2016 Newsweek Green Rankings Highlights and Trends

This past Friday, Newsweek released its annual Green Rankings list of the top 500 companies (based on market capitalization) in the US and World based on market cap. Overall, there were a few new faces in the bunch and a lot of familiar ones. This is not all that surprising as the scoring methodology and manager of the rankings, Corporate Knights, remained constant from the previous year. 

Newsweek Methodology

The scope of the Newsweek Green Rankings is primarily limited to environmental performance with the addition of a few qualitative measures. For those not familiar with the methodology, below is summary (find the full details at Newsweek Green Ranking FAQ):

  • Energy, Greenhouse Gas, Water, and Waste Productivity (each with a 15% weight), where productivity is the metric value / annual revenue. Unlike other rankings, performance is measured against industry peers, which creates some interesting results as discussed further on.
  • Green Revenue Score determined by HIP Investor (20% weight). Green revenue is a measure of how positively revenue contributes to the world from an environmental and social perspective - so healthcare good, tobacco bad. This criterion is interesting since it essentially places a cap on the scoring potential of an oil and gas company, something that other popular rankings such as DJSI and CDP do not consider.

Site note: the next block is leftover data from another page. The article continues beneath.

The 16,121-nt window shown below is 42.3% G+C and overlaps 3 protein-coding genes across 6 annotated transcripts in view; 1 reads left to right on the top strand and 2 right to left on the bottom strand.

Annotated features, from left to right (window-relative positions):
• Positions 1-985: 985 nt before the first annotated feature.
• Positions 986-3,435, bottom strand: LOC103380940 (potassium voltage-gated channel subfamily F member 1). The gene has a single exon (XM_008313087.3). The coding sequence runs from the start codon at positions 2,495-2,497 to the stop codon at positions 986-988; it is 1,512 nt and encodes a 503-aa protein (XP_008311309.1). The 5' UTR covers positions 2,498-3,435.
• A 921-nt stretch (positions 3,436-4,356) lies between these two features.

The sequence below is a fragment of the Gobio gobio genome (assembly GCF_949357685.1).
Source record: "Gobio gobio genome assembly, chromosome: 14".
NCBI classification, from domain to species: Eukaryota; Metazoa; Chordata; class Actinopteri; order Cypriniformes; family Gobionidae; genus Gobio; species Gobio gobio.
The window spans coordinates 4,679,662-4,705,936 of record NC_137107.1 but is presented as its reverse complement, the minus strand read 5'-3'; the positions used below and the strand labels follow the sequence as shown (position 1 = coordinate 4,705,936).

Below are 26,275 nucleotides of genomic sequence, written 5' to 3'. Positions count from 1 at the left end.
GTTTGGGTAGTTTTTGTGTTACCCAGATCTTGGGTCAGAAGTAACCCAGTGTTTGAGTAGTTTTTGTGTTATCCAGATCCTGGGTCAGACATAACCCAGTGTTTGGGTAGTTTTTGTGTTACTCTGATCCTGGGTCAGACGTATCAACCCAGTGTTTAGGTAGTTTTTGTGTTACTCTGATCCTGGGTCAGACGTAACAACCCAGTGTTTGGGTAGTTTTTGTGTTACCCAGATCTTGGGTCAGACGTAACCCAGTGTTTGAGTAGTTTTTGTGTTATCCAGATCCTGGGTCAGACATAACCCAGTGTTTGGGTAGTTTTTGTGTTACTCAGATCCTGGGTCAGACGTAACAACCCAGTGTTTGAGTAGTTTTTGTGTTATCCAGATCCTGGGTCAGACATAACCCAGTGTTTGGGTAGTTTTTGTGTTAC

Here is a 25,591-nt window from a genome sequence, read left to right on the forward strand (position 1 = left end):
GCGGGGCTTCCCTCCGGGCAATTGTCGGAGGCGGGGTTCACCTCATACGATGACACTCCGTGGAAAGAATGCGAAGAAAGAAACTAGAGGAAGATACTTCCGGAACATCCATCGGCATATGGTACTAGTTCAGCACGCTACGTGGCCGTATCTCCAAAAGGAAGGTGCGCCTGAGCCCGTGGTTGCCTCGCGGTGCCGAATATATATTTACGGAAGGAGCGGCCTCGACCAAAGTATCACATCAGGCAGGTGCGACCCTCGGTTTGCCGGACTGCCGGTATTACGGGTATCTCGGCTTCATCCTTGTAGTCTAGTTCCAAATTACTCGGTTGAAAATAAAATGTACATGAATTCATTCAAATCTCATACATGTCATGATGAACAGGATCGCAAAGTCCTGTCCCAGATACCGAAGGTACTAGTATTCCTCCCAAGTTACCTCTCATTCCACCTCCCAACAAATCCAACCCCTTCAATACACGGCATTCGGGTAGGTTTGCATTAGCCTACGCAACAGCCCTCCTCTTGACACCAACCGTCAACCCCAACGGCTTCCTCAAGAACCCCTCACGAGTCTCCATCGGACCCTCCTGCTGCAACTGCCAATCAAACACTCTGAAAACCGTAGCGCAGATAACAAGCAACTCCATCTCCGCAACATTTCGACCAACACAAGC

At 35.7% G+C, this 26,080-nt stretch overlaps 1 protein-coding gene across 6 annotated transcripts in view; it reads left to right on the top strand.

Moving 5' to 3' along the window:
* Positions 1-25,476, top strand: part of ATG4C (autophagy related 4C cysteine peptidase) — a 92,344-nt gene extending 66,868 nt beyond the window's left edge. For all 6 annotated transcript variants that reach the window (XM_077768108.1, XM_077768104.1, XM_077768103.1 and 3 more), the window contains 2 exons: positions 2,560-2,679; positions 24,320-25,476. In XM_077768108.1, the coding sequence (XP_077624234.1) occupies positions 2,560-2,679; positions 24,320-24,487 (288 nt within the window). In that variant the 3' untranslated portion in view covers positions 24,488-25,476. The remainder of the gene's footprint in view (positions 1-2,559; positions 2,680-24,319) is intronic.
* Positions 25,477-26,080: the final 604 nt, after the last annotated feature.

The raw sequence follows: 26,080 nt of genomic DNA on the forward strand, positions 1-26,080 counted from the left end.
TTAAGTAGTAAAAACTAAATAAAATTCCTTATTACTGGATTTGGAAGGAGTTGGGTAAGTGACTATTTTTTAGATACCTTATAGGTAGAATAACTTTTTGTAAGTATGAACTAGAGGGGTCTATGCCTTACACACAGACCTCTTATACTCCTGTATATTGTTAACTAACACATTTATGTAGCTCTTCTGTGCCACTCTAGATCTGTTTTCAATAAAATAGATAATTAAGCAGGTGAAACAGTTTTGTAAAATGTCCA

• Governance-related criteria including a pay link between executive compensation and environmental performance, the existence of a board committee specifically responsible for corporate sustainability, and whether environmental performance is verified by an independent third-party.

While the scope of the methodology is limited, it can be applauded for its ambitious take on the 'greenness' of revenue and attempting to compare performance between companies. Environmental comparisons are fraught with challenges given the underlying difference between subindustries and operating margins (i.e. the amount of product or service needed to generate $1 of revenue can be significantly different from one company to another all else equal). I did identify a weakness in the methodology specific to the greenhouse gas productivity metric. Over the last few years, a growing number of companies have turned to renewable electricity as an approach to significantly reduce their carbon footprint (see the RE100 Annual Report for a list of companies leading the way on that front). From the FAQ and a discussion with Corporate Knights' lead analyst for the rankings, Newsweek does not appear to recognize the impact of renewable electricity and instead assumes all electricity generates the carbon emissions associated with the average emission factor of the region (this is a calculation approach called the 'location-based approach').

Without further adios, let's move to the trends. Below is a graphic summarizing a few trends over the past two years. For the pay link, board committee and audit rate values, only companies that responded were considered.


  • Lower Response Rate: The response rate is down significantly for both the US and World lists with 37 and 28 fewer companies responding respectively. Is this a sign of reporting fatigue or strategic move away from Newsweek Green Ranking? Newsweek's survey is by far one of the easiest to complete (less than an hour), leading me to believe this may be a strategic decision by the corporate sustainability teams that do not need the B2C media boost.